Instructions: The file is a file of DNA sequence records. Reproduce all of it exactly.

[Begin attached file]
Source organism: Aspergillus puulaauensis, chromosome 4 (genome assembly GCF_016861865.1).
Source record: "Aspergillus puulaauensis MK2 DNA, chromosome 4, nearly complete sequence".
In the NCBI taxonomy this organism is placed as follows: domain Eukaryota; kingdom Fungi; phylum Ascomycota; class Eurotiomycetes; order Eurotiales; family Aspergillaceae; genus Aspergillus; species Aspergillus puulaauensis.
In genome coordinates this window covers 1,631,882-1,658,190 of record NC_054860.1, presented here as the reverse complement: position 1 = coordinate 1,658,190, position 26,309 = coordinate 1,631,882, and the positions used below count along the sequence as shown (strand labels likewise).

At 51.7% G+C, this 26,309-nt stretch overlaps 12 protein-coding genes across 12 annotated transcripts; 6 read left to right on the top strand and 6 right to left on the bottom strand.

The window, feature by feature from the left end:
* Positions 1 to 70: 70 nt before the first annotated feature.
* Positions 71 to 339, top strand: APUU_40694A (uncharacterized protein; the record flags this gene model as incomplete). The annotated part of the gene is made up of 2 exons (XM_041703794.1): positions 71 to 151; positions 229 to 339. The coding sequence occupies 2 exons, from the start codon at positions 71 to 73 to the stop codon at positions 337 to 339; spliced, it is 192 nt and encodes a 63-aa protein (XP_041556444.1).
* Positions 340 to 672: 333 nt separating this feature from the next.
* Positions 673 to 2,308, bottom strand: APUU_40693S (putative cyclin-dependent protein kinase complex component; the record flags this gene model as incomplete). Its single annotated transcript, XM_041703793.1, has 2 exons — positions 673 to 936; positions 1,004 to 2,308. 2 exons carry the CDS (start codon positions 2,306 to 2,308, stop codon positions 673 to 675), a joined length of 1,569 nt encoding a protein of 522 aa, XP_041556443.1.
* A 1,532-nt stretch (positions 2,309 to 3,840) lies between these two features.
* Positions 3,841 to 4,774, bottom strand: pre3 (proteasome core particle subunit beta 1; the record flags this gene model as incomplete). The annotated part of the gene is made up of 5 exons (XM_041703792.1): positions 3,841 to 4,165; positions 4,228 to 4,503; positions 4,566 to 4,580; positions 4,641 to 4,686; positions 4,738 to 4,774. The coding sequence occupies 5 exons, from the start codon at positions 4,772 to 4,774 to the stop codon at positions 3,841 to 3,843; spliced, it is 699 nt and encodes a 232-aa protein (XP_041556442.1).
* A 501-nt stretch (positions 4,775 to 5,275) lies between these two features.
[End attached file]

Source organism: Aspergillus puulaauensis, chromosome 4 (genome assembly GCF_016861865.1).
Source record: "Aspergillus puulaauensis MK2 DNA, chromosome 4, nearly complete sequence".
In the NCBI taxonomy this organism is placed as follows: domain Eukaryota; kingdom Fungi; phylum Ascomycota; class Eurotiomycetes; order Eurotiales; family Aspergillaceae; genus Aspergillus; species Aspergillus puulaauensis.
In genome coordinates this window covers 1,631,882-1,658,190 of record NC_054860.1, presented here as the reverse complement: position 1 = coordinate 1,658,190, position 26,309 = coordinate 1,631,882, and the positions used below count along the sequence as shown (strand labels likewise).

At 51.7% G+C, this 26,309-nt stretch overlaps 12 protein-coding genes across 12 annotated transcripts; 6 read left to right on the top strand and 6 right to left on the bottom strand.

The window, feature by feature from the left end:
* Positions 1 to 70: 70 nt before the first annotated feature.
* Positions 71 to 339, top strand: APUU_40694A (uncharacterized protein; the record flags this gene model as incomplete). The annotated part of the gene is made up of 2 exons (XM_041703794.1): positions 71 to 151; positions 229 to 339. The coding sequence occupies 2 exons, from the start codon at positions 71 to 73 to the stop codon at positions 337 to 339; spliced, it is 192 nt and encodes a 63-aa protein (XP_041556444.1).
* Positions 340 to 672: 333 nt separating this feature from the next.
* Positions 673 to 2,308, bottom strand: APUU_40693S (putative cyclin-dependent protein kinase complex component; the record flags this gene model as incomplete). Its single annotated transcript, XM_041703793.1, has 2 exons — positions 673 to 936; positions 1,004 to 2,308. 2 exons carry the CDS (start codon positions 2,306 to 2,308, stop codon positions 673 to 675), a joined length of 1,569 nt encoding a protein of 522 aa, XP_041556443.1.
* A 1,532-nt stretch (positions 2,309 to 3,840) lies between these two features.
* Positions 3,841 to 4,774, bottom strand: pre3 (proteasome core particle subunit beta 1; the record flags this gene model as incomplete). The annotated part of the gene is made up of 5 exons (XM_041703792.1): positions 3,841 to 4,165; positions 4,228 to 4,503; positions 4,566 to 4,580; positions 4,641 to 4,686; positions 4,738 to 4,774. The coding sequence occupies 5 exons, from the start codon at positions 4,772 to 4,774 to the stop codon at positions 3,841 to 3,843; spliced, it is 699 nt and encodes a 232-aa protein (XP_041556442.1).
* A 501-nt stretch (positions 4,775 to 5,275) lies between these two features.